We’ve almost reached the finish line! Whether you’ve had a wonderful year and are dreading saying goodbye to your students or you’re counting the minutes until you can hit the road, you will need some fun activities that bring closure to the year and keep your students engaged. The following activities are classroom-tested and will provide much enjoyment for your students!
Autobiography of a Time Traveler
This is one of my very favorite end-of-the-year activities! How often do students get to pretend they are time travelers? Not often! I give students a long sheet of construction paper (11 in. x 14 in.) and ask them to draw the following template on their papers.
Then, I ask students to think of four time periods or events that they would like to visit, if they could travel in time. I give students free reign to visit the age of dinosaurs, cave men, all the way to events that occurred a few years ago. They use the four boxes on the top of the page to draw pictures of the places/events they visited. The bottom of the page is where they write about each place/event and why they chose to visit. I included two amazing examples from my own classroom:
Build a Perfect Summer!
For this engaging activity, students receive a budget of $100 and a price list from which they will build a perfect summer. Students will prioritize what is most important to them, while staying within the budget. After creating their perfect summer, students will write a few paragraphs explaining their choices. To start this project, I write the price list and requirements on the board and students complete the assignment on notebook paper. Feel free to use the example below in your classroom or add to it!
Classroom Awards List
This is such a hit with my students! I write the first names of all of my students on the board. Each student uses a sheet of notebook paper to copy the list of names and then they write an award next to each student’s name. The only guidance I give is on what to do if they can’t think of an award to give to a particular student, perhaps one with whom they have conflict. I tell students that they can write generic awards, like “Great 5th Grader” or “Good Person Award,” or even just leave that space blank. We’re only writing kind, uplifting awards. My students come up with the most amazing awards. My three favorites over the years have been:
“Most Glamorous Personality” – Awarded to a little girl who dressed, acted, and spoke in a “fancy” way
“Bravest Girl Award” – Awarded to a girl who lost her mom during the school year and handled herself courageously
“Most Likely to be a Ship Captain” – Awarded to a boy who loved boating and talked about boats constantly
You will be surprised at what your students pick up on and notice about their peers. When the lists have been handed in, I review them and choose a fitting award for each student. Before our whole-school awards assembly, I present these awards in my classroom using generic store-bought certificates.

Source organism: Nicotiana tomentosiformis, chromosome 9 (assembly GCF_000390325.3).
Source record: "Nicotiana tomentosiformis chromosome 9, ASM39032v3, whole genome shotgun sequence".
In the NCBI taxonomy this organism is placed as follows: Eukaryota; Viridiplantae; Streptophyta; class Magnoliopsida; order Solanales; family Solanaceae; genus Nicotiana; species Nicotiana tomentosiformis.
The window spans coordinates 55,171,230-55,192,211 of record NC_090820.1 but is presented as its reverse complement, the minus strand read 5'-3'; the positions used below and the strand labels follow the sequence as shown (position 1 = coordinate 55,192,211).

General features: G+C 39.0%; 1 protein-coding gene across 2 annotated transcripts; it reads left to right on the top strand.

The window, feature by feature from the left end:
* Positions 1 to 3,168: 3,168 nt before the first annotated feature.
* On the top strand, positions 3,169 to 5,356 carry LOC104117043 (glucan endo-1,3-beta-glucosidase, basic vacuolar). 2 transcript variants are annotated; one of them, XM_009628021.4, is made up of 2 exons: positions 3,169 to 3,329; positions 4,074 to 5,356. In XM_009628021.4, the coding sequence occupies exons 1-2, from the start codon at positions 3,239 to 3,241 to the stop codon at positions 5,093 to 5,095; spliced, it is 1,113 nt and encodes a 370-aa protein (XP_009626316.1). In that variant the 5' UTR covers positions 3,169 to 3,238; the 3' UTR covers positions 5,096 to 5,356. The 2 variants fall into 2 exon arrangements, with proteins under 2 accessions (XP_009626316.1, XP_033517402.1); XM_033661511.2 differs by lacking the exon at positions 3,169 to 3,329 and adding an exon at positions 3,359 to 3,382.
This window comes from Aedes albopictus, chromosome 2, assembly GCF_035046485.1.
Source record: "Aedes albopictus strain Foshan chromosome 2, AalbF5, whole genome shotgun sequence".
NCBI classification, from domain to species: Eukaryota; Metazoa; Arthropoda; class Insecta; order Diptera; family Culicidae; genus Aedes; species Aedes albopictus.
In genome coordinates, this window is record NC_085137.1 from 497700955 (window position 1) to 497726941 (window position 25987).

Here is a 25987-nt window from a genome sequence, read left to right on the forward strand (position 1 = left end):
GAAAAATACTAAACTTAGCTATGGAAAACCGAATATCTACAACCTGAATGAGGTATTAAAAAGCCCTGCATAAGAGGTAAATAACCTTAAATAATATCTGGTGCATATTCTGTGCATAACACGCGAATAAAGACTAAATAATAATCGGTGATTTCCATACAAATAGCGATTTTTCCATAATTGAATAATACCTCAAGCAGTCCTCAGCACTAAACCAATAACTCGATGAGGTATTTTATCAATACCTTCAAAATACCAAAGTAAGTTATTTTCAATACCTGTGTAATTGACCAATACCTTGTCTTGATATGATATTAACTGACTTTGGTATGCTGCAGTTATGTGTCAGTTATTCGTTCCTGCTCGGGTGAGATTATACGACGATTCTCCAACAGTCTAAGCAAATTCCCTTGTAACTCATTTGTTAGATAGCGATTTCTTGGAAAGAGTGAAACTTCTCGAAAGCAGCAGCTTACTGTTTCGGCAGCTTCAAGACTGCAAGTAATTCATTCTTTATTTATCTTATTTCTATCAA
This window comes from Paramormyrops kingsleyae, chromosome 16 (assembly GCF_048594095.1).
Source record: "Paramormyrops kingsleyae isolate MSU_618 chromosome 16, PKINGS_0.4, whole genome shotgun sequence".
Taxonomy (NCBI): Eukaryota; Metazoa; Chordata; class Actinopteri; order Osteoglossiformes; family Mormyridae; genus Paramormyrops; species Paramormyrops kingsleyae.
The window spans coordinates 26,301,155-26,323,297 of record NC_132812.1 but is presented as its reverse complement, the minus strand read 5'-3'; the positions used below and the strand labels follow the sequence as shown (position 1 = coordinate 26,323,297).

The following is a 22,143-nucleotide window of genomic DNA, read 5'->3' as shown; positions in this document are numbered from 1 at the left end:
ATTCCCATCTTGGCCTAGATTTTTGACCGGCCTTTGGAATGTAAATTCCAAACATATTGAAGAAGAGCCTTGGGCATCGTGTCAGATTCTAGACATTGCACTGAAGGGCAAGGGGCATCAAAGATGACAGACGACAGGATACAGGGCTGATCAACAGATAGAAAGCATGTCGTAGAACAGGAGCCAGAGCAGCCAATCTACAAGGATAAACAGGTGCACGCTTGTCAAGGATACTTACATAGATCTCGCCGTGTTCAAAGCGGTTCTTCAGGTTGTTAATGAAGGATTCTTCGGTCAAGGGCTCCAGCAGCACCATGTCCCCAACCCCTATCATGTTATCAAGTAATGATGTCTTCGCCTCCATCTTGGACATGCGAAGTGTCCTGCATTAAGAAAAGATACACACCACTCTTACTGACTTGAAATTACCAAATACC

Write a Book and Read it to Students in a Younger Grade Level
Tap into your students’ creativity with this activity! Give students 6-7 sheets of white copy paper and ask them to stack the papers together and fold them in half. Staple the spines and voila…students have books! I ask my students to plan out their stories and illustrations on notebook paper before filling in their books. Once students have written and illustrated their books, take them to a younger class and allow them to choose a student to listen to their story. I usually trade partners several times so that my students have the opportunity to read their books multiple times and younger students have the opportunity to listen to several stories.
Write a Letter to a Government Official
Our students are very aware of the issues in education and society. Prepare students to be involved citizens by asking them to write letters to government officials. To kick start this activity, I write the names of our President, Governor, U.S. Representative, U.S. Senator, State Representative, State Senator, and Mayor on the board. I ask each student to choose the leader to whom they will write a letter. We discuss some of the issues that students may want to address in their letters, i.e. education funding, environmental issues, local concerns, and etc. I explain that the President is very important but our state and local leaders have more of an impact on our daily lives. I truly enjoy reading students’ completed letters. I provide envelopes and addresses so that students can mail their letters. In my school district, mail service is provided, so I send students’ letters through school mail. Many of my students who choose to include return addresses receive nice letters back!
If you’re looking for engaging end-of-the-year print ‘n go activities, you’ll LOVE these!
These resources are available in Grades 3-6. Just click on the following image and scroll down to view the listings on Teachers Pay Teachers! Includes a layer book, spotlight cards, notes to students, and MORE!